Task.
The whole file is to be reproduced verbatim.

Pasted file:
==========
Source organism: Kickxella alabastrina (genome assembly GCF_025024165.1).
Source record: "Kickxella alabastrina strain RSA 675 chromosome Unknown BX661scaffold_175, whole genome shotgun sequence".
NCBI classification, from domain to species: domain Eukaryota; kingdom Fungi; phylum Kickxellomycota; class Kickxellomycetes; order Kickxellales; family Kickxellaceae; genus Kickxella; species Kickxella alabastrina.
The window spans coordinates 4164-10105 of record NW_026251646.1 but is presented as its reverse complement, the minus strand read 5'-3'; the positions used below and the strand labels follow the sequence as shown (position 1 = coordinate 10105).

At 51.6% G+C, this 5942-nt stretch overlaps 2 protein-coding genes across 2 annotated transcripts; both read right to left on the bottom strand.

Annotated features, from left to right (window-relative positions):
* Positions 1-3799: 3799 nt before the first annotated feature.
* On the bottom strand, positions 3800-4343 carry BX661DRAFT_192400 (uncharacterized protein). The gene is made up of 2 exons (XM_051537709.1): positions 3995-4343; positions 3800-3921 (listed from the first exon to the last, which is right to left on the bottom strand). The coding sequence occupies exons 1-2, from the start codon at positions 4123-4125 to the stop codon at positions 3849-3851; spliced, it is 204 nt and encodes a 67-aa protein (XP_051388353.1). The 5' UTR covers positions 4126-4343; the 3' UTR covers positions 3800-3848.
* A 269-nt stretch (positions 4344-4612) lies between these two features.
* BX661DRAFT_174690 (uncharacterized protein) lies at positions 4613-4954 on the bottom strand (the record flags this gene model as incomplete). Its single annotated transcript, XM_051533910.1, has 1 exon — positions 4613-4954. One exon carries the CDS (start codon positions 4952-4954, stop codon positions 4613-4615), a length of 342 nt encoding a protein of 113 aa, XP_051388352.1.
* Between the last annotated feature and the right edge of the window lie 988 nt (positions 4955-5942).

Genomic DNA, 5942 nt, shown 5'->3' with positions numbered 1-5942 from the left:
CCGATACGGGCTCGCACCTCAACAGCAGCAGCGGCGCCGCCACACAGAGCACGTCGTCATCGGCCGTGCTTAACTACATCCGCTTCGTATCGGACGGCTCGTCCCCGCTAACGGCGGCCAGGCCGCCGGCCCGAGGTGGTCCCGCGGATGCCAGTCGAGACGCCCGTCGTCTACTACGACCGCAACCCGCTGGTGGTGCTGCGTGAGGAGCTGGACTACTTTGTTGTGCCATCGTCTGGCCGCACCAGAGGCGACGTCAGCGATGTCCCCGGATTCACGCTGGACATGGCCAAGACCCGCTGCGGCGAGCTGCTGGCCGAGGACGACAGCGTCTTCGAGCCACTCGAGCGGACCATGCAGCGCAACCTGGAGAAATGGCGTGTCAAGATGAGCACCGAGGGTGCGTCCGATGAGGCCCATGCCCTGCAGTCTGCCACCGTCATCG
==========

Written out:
Source organism: Kickxella alabastrina (genome assembly GCF_025024165.1).
Source record: "Kickxella alabastrina strain RSA 675 chromosome Unknown BX661scaffold_175, whole genome shotgun sequence".
NCBI classification, from domain to species: domain Eukaryota; kingdom Fungi; phylum Kickxellomycota; class Kickxellomycetes; order Kickxellales; family Kickxellaceae; genus Kickxella; species Kickxella alabastrina.
The window spans coordinates 4164-10105 of record NW_026251646.1 but is presented as its reverse complement, the minus strand read 5'-3'; the positions used below and the strand labels follow the sequence as shown (position 1 = coordinate 10105).

At 51.6% G+C, this 5942-nt stretch overlaps 2 protein-coding genes across 2 annotated transcripts; both read right to left on the bottom strand.

Annotated features, from left to right (window-relative positions):
* Positions 1-3799: 3799 nt before the first annotated feature.
* On the bottom strand, positions 3800-4343 carry BX661DRAFT_192400 (uncharacterized protein). The gene is made up of 2 exons (XM_051537709.1): positions 3995-4343; positions 3800-3921 (listed from the first exon to the last, which is right to left on the bottom strand). The coding sequence occupies exons 1-2, from the start codon at positions 4123-4125 to the stop codon at positions 3849-3851; spliced, it is 204 nt and encodes a 67-aa protein (XP_051388353.1). The 5' UTR covers positions 4126-4343; the 3' UTR covers positions 3800-3848.
* A 269-nt stretch (positions 4344-4612) lies between these two features.
* BX661DRAFT_174690 (uncharacterized protein) lies at positions 4613-4954 on the bottom strand (the record flags this gene model as incomplete). Its single annotated transcript, XM_051533910.1, has 1 exon — positions 4613-4954. One exon carries the CDS (start codon positions 4952-4954, stop codon positions 4613-4615), a length of 342 nt encoding a protein of 113 aa, XP_051388352.1.
* Between the last annotated feature and the right edge of the window lie 988 nt (positions 4955-5942).

Genomic DNA, 5942 nt, shown 5'->3' with positions numbered 1-5942 from the left:
CCGATACGGGCTCGCACCTCAACAGCAGCAGCGGCGCCGCCACACAGAGCACGTCGTCATCGGCCGTGCTTAACTACATCCGCTTCGTATCGGACGGCTCGTCCCCGCTAACGGCGGCCAGGCCGCCGGCCCGAGGTGGTCCCGCGGATGCCAGTCGAGACGCCCGTCGTCTACTACGACCGCAACCCGCTGGTGGTGCTGCGTGAGGAGCTGGACTACTTTGTTGTGCCATCGTCTGGCCGCACCAGAGGCGACGTCAGCGATGTCCCCGGATTCACGCTGGACATGGCCAAGACCCGCTGCGGCGAGCTGCTGGCCGAGGACGACAGCGTCTTCGAGCCACTCGAGCGGACCATGCAGCGCAACCTGGAGAAATGGCGTGTCAAGATGAGCACCGAGGGTGCGTCCGATGAGGCCCATGCCCTGCAGTCTGCCACCGTCATCG